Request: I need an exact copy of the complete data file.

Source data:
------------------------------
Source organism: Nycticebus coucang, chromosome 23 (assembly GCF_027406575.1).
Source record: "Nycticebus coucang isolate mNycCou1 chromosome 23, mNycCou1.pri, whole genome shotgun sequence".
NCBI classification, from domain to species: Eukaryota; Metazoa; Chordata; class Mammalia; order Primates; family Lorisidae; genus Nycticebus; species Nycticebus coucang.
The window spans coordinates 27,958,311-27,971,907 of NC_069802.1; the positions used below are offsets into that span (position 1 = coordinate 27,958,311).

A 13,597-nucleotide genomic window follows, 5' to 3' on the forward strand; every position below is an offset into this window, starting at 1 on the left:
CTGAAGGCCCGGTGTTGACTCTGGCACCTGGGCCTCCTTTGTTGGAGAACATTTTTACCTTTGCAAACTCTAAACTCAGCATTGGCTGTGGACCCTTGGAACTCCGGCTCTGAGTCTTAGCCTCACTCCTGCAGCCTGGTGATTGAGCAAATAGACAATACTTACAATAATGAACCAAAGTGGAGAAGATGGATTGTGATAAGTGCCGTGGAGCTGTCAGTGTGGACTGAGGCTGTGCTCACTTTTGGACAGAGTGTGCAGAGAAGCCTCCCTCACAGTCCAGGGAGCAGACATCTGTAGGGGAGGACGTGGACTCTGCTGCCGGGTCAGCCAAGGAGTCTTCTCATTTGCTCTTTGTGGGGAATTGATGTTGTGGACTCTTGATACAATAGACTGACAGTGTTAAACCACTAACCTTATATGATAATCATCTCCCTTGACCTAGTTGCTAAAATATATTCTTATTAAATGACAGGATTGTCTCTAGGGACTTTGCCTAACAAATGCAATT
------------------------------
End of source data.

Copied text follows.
Source organism: Nycticebus coucang, chromosome 23 (assembly GCF_027406575.1).
Source record: "Nycticebus coucang isolate mNycCou1 chromosome 23, mNycCou1.pri, whole genome shotgun sequence".
NCBI classification, from domain to species: Eukaryota; Metazoa; Chordata; class Mammalia; order Primates; family Lorisidae; genus Nycticebus; species Nycticebus coucang.
The window spans coordinates 27,958,311-27,971,907 of NC_069802.1; the positions used below are offsets into that span (position 1 = coordinate 27,958,311).

A 13,597-nucleotide genomic window follows, 5' to 3' on the forward strand; every position below is an offset into this window, starting at 1 on the left:
CTGAAGGCCCGGTGTTGACTCTGGCACCTGGGCCTCCTTTGTTGGAGAACATTTTTACCTTTGCAAACTCTAAACTCAGCATTGGCTGTGGACCCTTGGAACTCCGGCTCTGAGTCTTAGCCTCACTCCTGCAGCCTGGTGATTGAGCAAATAGACAATACTTACAATAATGAACCAAAGTGGAGAAGATGGATTGTGATAAGTGCCGTGGAGCTGTCAGTGTGGACTGAGGCTGTGCTCACTTTTGGACAGAGTGTGCAGAGAAGCCTCCCTCACAGTCCAGGGAGCAGACATCTGTAGGGGAGGACGTGGACTCTGCTGCCGGGTCAGCCAAGGAGTCTTCTCATTTGCTCTTTGTGGGGAATTGATGTTGTGGACTCTTGATACAATAGACTGACAGTGTTAAACCACTAACCTTATATGATAATCATCTCCCTTGACCTAGTTGCTAAAATATATTCTTATTAAATGACAGGATTGTCTCTAGGGACTTTGCCTAACAAATGCAATT